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Seattle, WA — On Sunday, a pregnant mother's 911 call to police ended tragically after cops showed up to her home and killed her. A community is now mourning the loss of Charleena Lyles whose three children will now grow up without their mom.

Earlier this month, Lyles, 30, called police because she feared her ex-boyfriend may try to harm her. Lyles, who reportedly suffers from mental health issues, was arrested during that call for allegedly arming herself with a pair of scissors. After the arrest, she was released under the condition that she get some help with her mental health issues.

On Sunday, Lyles called the police again — this time, to report an attempted burglary. The officers who responded to the mother's 911 call this time, however, were apparently less accommodating when it came to dealing with a mentally ill woman. When officers saw Lyles, armed with a knife, two of them opened fire and killed her.

Why Lyles had a knife is unclear. However, if she was suffering from delusions, she could have simply feared the police after they showed up. How or why police shot is still unclear, with the department only stating that officers were 'confronted' by a woman with a knife.

“Officers were confronted by a 30-year-old woman armed with a knife,” the department wrote on its web blotter. “Both officers fired their duty weapons, striking the woman.

On their website, police noted that both officers had less lethal options available, however, they did not use them.

"Both officers were equipped with less lethal force options, per department policy. All Seattle police officers receive Crisis Intervention Training," the statement read.

On Monday, police released the audio file from the officer's dashcam. From listening to the audio, it appears officers only took a few seconds after seeing Lyles with a knife, before killing her.

The audio file depicts the conversation between the officers just prior to contacting the caller as they discuss the history of the residence and their concerns. The audio also captured some of the interaction with the caller prior to the rapid development of the use of force incident. Please note that all names as well as the caller’s address and telephone number have been redacted.

“There were several children inside the apartment at the time of the shooting, but they were not injured,” the department said. “They are being cared for by other family members at this time.”

“Why couldn’t they have Tased her? They could have taken her down. I could have taken her down,” said Monika Williams, Lyles’ sister.

According to Lyles family, she was a small and harmless woman who did not need to be shot.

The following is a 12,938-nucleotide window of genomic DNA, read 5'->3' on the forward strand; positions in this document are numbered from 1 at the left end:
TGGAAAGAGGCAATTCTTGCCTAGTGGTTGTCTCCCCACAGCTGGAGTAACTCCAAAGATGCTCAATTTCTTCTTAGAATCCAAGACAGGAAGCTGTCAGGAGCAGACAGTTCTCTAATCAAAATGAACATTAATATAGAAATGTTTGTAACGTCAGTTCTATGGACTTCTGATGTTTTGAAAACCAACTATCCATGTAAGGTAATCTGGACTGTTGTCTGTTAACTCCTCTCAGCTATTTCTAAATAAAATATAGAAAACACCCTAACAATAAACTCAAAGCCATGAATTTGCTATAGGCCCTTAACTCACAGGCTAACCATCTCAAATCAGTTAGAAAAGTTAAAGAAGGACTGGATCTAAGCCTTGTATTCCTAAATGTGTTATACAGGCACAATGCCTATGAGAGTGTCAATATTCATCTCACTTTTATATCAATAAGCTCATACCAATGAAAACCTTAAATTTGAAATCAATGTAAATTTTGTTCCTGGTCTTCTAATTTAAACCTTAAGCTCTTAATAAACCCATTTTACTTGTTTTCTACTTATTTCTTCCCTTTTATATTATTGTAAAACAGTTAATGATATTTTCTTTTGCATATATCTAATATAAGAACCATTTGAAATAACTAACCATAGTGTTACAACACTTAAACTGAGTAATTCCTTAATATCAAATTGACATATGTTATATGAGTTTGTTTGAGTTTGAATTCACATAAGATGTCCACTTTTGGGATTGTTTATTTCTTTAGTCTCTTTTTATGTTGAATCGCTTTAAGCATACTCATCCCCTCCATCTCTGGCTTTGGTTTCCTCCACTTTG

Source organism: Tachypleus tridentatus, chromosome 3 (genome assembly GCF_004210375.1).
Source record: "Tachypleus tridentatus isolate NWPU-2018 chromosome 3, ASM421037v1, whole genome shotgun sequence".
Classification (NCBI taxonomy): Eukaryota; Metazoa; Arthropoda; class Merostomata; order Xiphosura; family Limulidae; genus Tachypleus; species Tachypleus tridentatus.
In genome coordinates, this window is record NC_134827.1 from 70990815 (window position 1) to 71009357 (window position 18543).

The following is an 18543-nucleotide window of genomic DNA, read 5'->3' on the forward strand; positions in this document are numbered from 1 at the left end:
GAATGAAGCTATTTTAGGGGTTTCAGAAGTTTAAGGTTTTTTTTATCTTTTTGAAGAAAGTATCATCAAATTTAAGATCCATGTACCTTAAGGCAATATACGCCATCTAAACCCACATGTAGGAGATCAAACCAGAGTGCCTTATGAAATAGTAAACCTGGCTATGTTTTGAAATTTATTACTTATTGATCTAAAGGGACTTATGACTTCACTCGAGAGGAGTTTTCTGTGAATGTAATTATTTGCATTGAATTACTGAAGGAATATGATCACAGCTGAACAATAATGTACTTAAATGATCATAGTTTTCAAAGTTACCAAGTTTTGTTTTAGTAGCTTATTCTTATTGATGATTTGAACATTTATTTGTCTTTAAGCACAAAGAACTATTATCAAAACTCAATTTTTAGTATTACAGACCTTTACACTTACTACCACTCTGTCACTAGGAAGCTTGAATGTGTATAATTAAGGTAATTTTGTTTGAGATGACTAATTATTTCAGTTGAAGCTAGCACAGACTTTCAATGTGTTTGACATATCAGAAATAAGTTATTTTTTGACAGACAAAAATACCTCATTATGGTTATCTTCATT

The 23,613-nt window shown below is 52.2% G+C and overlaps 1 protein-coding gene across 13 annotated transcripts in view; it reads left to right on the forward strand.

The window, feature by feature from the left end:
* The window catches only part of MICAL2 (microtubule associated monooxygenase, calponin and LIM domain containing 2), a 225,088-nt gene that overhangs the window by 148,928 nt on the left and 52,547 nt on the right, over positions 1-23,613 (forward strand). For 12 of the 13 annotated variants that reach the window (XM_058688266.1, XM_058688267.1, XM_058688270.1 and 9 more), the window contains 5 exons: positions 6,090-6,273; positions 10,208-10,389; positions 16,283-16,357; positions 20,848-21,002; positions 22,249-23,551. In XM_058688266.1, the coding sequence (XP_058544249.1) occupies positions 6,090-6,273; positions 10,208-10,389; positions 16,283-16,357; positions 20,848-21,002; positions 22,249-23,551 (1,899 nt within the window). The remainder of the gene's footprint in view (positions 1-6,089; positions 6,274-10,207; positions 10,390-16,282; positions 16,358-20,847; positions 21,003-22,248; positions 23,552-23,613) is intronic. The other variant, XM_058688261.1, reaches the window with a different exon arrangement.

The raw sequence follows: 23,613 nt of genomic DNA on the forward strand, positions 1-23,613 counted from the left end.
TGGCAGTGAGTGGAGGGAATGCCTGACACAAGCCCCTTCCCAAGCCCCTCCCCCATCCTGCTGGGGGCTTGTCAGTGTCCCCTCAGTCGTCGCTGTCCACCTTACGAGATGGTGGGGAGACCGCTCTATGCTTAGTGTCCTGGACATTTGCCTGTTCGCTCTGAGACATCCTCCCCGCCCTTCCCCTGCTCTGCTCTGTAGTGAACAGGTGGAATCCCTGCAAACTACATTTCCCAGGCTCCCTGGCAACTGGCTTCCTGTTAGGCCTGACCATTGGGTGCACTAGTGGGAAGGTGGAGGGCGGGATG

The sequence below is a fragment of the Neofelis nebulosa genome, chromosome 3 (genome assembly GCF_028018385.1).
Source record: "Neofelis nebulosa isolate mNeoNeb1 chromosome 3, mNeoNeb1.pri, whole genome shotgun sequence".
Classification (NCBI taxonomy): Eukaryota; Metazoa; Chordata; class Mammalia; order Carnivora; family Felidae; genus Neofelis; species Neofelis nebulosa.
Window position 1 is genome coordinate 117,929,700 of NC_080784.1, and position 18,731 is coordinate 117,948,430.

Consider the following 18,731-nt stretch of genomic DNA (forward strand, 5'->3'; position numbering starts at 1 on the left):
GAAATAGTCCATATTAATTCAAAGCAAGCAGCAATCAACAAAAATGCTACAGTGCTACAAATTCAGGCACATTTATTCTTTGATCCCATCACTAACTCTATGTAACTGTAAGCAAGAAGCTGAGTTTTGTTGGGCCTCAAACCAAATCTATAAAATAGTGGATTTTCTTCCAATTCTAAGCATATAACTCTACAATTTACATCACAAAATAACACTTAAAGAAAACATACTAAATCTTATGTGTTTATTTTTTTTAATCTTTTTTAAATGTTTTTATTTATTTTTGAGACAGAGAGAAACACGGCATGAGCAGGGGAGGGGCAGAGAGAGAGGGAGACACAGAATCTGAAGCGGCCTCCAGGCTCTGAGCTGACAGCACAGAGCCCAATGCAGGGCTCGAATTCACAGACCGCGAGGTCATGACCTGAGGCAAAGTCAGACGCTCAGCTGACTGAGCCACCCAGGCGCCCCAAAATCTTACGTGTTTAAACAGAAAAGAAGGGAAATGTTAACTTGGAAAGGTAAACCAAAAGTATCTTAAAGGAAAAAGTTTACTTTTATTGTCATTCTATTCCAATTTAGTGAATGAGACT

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“She was not a person you would fear or feel intimidated by,” Domico Jones, Lyles brother said.

“There’s no reason for her to be shot in front of her babies,” Williams yelled at reporters. “The Seattle police shot the wrong one today.”

According to the Seattle Times, King County Jail records indicate Lyles was arrested and booked into jail June 5 for obstruction of a public official and two counts of harassment filed in Seattle Municipal Court. She was released conditionally June 14. Details of the June 5 incident were not immediately available.

According to Lyles family, the 30-year-old mother of three had been suffering from her mental illness for approximately a year. Her family told reporters they had tried to get her help.

For now, Lyles' family is trying to keep her children, one of whom has down syndrome and requires round-the-clock care, from going to the state. Sadly, her children being taken by the state was one of Lyles' biggest fears, according to her family.

Dozens of family members and friends gathered at her apartment complex Sunday evening to hold a vigil for Lyle. They chalked her name on the pavement while still in disbelief that something like this could happen.

“Each time she called, it cost her something,” said Wanda Cockerhern, a cousin. “This time it cost her her life.”

As the Seattle Times reports, among those assembled at Lyles home was Andrè Taylor, an activist whose brother, Che Taylor, was fatally shot last year after a confrontation with police. He said a family member of Lyles had contacted him for advice. “They haven’t gone through this,” he said. “I have.”

Taylor, 46, was gunned down last year, also on a Sunday. He was suspected of buying and selling substances deemed illegal by the state.

When police attempted to kidnap him for selling these substances, they killed him in the process. The entire ordeal was captured on police dashcam.

After they killed him, police quickly took to the local news to smear and shame their victim, posting photos of the illegal substances and releasing Taylor's criminal history in a futile attempt at justifying his death.

Because Lyles never had a history of drug abuse, this same victim shaming option was not available for their most recent kill.